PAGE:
Okwu ID provide a crash course in Igbo history starting with a look at Arochukwu and the Aro Confederacy
So, What exactly is Arochukwu and what was the Aro confederacy?
Arochukwu and the Aro Confederacy
Arochukwu is a town situated in modern-day Abia State, an Igbo state located in south-eastern Nigeria. The town is positioned close to the waters of the bight of Biafra and the country Cameroon.
Arochukwu is an important historic town in Igboland, it is the home of the Aro people, an Igbo subgroup that dominated south-eastern Nigeria throughout the 18th and 19th century.
The region was once the home of the sacred ‘Chukwu shrine’. People believed the shrine was the source of the much-feared oracle ‘Ibni Ukpabi’. The oracle was believed to be a judge for the Igbo supreme deity (Chukwu).
In the 18th century, mass migrations by several Aro business families into the Igbo hinterland brought about the spread of the oracle’s religious influence through priests.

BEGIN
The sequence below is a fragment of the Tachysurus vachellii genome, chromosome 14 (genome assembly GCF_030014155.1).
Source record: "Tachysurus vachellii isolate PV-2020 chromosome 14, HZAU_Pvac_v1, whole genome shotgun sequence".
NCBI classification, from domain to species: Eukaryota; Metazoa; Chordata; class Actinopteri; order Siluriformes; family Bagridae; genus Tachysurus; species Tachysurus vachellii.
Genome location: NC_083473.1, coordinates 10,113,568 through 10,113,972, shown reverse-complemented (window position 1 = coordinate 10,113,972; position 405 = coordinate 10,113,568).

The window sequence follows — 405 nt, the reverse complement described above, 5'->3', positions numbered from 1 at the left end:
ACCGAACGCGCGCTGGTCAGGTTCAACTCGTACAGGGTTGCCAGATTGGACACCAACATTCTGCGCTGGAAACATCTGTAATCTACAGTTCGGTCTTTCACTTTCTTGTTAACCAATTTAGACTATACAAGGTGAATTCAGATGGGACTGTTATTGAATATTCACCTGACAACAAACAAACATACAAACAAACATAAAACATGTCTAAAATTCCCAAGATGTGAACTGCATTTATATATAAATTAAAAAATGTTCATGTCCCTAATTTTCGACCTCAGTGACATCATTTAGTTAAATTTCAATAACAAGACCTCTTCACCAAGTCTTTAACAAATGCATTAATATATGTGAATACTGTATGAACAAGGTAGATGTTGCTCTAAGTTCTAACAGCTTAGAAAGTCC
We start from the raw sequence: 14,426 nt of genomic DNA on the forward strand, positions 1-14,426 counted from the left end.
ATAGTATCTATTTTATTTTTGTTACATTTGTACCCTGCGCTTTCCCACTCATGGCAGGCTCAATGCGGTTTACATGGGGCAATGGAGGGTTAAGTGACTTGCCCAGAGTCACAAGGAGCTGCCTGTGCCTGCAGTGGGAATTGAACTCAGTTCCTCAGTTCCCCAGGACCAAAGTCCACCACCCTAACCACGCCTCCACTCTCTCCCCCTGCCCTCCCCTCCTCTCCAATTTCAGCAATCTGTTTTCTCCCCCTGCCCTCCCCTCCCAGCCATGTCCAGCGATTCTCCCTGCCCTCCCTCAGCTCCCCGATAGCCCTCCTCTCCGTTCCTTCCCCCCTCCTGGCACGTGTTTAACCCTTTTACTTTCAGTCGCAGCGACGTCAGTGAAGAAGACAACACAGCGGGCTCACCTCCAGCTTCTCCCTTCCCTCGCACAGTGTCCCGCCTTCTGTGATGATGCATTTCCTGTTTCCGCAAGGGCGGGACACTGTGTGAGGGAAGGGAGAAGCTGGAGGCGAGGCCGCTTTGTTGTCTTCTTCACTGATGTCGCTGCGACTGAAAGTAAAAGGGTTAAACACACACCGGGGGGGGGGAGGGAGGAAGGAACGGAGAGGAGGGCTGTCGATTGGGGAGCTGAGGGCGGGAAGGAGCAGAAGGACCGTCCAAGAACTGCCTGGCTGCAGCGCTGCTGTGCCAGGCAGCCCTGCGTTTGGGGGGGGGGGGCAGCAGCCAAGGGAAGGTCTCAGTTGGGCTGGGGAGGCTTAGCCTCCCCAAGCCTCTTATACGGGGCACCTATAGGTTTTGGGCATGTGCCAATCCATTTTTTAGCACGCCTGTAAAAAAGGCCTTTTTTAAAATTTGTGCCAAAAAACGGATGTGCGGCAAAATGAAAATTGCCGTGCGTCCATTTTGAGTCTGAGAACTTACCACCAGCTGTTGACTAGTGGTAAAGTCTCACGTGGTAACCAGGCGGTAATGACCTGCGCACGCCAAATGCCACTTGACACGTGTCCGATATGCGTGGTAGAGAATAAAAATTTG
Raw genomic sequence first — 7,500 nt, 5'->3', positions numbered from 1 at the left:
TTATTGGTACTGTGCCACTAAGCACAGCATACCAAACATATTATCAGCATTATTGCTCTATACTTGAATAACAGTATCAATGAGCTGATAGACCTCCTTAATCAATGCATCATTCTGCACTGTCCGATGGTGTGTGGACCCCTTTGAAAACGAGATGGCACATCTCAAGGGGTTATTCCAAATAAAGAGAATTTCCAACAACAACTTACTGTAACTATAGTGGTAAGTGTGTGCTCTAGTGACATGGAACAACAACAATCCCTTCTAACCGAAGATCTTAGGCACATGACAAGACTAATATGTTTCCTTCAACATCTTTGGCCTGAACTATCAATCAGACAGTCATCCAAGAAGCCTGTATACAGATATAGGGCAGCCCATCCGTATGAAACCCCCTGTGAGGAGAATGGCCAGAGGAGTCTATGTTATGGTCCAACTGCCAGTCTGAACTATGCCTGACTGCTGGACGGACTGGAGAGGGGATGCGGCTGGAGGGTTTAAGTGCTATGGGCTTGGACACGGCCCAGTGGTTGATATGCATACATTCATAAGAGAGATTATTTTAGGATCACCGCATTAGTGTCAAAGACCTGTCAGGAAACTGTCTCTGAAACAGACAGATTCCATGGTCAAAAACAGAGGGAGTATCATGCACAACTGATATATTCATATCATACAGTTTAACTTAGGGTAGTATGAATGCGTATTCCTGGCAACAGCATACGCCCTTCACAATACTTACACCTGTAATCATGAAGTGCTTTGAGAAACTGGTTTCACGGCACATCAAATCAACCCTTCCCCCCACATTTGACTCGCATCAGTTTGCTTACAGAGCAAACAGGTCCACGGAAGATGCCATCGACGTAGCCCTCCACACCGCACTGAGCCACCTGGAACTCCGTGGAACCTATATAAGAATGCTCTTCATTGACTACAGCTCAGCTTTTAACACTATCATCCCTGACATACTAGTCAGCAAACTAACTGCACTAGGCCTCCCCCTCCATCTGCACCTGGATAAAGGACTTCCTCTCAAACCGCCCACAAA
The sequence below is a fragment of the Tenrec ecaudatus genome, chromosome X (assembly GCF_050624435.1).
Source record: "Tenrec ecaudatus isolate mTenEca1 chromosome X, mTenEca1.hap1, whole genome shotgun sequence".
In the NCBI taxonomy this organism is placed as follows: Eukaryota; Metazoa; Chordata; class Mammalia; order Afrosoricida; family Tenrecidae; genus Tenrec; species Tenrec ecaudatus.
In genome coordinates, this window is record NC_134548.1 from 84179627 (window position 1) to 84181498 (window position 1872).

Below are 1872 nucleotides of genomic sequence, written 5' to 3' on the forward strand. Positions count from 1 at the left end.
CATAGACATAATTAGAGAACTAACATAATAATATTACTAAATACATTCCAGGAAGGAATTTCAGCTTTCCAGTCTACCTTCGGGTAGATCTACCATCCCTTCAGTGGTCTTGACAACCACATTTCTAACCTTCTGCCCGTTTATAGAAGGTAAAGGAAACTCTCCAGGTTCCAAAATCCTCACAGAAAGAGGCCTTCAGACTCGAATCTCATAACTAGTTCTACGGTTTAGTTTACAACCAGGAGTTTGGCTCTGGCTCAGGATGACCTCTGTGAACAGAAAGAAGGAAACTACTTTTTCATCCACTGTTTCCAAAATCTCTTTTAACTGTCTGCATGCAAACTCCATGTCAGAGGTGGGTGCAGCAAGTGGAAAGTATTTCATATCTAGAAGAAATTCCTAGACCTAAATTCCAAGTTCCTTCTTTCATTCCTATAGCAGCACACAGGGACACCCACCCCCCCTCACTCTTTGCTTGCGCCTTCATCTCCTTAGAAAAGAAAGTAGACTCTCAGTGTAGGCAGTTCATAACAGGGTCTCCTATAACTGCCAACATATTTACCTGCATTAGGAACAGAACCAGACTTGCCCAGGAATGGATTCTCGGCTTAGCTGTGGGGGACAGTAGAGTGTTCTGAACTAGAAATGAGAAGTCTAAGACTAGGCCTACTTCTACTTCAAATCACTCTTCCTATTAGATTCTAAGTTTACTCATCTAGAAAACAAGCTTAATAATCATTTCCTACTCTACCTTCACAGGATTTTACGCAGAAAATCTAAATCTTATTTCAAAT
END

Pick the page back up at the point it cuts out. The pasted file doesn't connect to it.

The growth of Aro military power established by alliances with several neighbouring Igbo and eastern Cross River states quickly established the Aro Confederacy as a regional economic and military power. Some of these regions included Ohafia, Abam, Abiriba, Afikpo and Ekoi.
British Colonial expansion in the late 19th century fostered Anglo-Aro animosity. The Aro Confederacy, whose powers extended across Eastern Nigeria and beyond, was challenged in the last decades of the 19th century by increasing British colonial occupation.
Aro leaders knew that colonialism and the arrival of Christianity would threaten their monopoly and would destroy Aro economic rule. These tensions eventually led to the Anglo-Aro war in 1900-1902. The war resulted in the destruction of the shrine ‘Ibni Ukpabi’, and the dismantling of Aro dominance in the region.